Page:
Know your enemy.
Some of the officers are complaining because General Sam Houston appears to be running away from the advancing army of Santa Anna.
Spiritual Warfare, Strength, Victory, Faith
General Houston explains his strategy to the other officers by recounting for them the battle of Waterloo: "Five years ago, Napoleon returns from exile on Elba and puts together an army and moves east, swiftly, before an alliance of nations can occur. Wellington, with fewer men, and fewer armaments, stays one step ahead of the French -- teasing them with his presence." Wellington knows that Napoleon's large army cannot keep pace with Wellingtons light-footed troups. Houston explains, "Knowing that a large army will have to splinter to keep up, he moves and waits and moves and waits for Napoleon to make a mistake." Wellington is planning Napoleon's eventual defeat. Houston explains, "Wellington chooses the setting for victory before it exists for him, before he lays eyes on it. It has an open battleground, a sloping plain, cover for encampment and an opportunity to flank the enemy." Finally, Houston connects the dots for his officers, "The Mexican army is splintered. And though they do not know it, Santa Anna'a troops subsist on gasps of air, on sips of hope. I share Wellington's battleground vision, though I do not know the name of the place that I imagine. I, sir, do not consider myself Wellington. Santa Anna, however, does consider himself to be the Napoleon of the West. We shall move and wait until he makes a mistake and presents us with his own Waterloo."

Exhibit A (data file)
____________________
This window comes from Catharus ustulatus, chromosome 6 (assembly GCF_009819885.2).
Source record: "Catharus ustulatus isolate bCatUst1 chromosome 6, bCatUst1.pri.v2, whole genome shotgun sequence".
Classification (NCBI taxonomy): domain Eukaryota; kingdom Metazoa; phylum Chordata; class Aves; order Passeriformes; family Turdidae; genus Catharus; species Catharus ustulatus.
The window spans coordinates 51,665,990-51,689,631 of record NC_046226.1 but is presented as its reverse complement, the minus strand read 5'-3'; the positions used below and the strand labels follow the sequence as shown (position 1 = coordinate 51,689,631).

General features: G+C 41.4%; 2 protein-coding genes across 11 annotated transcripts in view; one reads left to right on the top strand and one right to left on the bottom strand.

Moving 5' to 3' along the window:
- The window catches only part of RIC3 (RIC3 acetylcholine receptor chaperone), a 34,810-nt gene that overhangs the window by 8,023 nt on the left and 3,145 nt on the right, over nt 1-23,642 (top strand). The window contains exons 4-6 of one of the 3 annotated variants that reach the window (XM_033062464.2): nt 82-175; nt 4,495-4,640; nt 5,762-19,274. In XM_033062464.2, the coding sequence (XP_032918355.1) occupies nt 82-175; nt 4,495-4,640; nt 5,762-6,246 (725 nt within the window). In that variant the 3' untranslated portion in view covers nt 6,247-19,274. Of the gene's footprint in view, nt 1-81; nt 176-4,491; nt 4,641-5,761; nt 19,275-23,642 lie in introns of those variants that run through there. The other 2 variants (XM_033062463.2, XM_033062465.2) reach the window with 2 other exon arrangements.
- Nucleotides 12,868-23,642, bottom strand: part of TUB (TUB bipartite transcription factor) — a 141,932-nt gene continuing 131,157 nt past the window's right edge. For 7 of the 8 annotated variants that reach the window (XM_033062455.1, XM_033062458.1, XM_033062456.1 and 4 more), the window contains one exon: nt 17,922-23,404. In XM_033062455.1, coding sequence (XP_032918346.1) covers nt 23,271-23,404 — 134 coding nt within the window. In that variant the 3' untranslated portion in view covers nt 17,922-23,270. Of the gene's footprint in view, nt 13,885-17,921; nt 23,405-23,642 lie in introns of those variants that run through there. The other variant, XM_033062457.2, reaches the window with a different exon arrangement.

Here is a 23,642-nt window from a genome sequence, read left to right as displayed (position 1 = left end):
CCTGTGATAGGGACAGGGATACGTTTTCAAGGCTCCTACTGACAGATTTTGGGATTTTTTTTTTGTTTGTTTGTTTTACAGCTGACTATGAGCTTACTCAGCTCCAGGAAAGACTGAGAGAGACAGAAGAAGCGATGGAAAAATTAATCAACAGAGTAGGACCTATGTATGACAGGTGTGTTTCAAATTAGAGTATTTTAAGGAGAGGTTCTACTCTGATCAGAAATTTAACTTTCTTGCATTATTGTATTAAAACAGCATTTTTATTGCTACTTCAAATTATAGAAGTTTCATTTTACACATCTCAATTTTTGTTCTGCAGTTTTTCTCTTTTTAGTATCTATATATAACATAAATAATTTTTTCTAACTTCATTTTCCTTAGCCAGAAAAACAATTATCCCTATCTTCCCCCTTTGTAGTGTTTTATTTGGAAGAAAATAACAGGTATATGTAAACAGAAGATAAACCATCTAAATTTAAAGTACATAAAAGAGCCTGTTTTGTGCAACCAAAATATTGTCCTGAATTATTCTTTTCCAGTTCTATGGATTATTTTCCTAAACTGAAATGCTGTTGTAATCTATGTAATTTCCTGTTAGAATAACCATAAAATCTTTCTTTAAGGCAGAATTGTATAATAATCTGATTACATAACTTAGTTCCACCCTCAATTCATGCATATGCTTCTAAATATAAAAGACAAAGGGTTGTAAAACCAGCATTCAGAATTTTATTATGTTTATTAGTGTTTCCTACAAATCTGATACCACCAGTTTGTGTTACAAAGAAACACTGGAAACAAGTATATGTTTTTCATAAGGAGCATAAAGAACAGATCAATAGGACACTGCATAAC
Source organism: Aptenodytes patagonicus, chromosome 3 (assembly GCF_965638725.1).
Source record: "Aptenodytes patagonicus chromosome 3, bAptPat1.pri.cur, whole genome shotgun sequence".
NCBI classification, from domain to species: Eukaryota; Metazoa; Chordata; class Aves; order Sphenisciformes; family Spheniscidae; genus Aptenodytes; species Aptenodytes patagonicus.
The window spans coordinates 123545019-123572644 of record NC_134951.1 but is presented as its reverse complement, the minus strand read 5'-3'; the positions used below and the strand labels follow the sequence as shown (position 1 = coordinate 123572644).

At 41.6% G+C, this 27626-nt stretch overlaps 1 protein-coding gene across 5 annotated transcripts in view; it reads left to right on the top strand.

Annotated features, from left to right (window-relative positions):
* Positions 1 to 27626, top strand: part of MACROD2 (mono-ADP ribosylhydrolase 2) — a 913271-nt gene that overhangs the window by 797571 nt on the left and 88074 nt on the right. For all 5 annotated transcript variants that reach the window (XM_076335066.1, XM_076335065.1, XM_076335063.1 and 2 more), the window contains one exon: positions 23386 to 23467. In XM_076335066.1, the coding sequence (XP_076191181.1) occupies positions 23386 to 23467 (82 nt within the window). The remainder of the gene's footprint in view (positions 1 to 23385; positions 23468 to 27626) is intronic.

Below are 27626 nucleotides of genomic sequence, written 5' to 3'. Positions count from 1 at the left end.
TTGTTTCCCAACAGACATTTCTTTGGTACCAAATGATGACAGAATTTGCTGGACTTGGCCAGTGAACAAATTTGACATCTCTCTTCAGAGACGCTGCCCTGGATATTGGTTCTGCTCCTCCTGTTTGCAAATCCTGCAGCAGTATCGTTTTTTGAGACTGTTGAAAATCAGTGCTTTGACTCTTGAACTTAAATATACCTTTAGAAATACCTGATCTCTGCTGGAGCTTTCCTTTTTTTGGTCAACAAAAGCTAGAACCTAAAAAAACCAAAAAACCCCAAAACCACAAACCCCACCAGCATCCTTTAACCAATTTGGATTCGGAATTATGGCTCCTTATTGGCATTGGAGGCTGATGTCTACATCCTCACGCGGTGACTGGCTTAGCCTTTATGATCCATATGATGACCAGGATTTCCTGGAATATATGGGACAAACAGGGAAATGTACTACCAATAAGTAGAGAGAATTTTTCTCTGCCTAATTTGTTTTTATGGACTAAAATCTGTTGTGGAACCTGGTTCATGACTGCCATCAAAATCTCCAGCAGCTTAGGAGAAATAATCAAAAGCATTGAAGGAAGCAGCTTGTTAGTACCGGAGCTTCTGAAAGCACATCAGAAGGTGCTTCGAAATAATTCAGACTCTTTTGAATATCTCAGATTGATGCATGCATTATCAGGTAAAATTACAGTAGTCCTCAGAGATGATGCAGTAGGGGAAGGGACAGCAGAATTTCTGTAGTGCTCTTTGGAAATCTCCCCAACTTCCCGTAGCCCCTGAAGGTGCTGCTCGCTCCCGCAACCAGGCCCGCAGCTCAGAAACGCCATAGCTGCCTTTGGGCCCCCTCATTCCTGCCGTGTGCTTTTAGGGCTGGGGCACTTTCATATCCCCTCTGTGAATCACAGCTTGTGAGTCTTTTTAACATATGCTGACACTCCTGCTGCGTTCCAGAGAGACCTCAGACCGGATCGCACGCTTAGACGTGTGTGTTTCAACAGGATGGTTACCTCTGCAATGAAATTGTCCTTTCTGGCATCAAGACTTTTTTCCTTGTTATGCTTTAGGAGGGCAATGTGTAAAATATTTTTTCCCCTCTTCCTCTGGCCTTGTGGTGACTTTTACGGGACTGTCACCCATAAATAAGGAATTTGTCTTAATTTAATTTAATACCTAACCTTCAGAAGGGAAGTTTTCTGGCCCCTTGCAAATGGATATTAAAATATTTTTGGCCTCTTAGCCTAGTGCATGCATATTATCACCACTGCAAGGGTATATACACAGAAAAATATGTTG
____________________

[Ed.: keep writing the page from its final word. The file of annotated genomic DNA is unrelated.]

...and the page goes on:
This is a brilliant scene of a great man planning a strategy to win. He sees the fierce opponent, desperate to devour his army. So instead of meeting the enemy on unfavorable ground, Houston seems to retreat, but he is actually seeking a solid place from which to achieve victory. The Scriptures tell us that Satan is like a hungry lion, seeking to devour the weak. We can take a lesson from Houston. We should not fight sin from a position of weakness. Some people try to battle persistent sins while remaining in the place where that sin holds the greatest sway. Instead we should retreat to a position of safety from which we may achieve victory. God tells us to seek refuge in Him and His Word. He also tells us to prepare adequately for spiritual warfare, not to rush foolishly in, risking defeat. If we stand on God's good ground we cannot be defeated. In the end, God wins. We may not be able to see where or how the final victory will be won, but we know it is waiting for us if we have faith.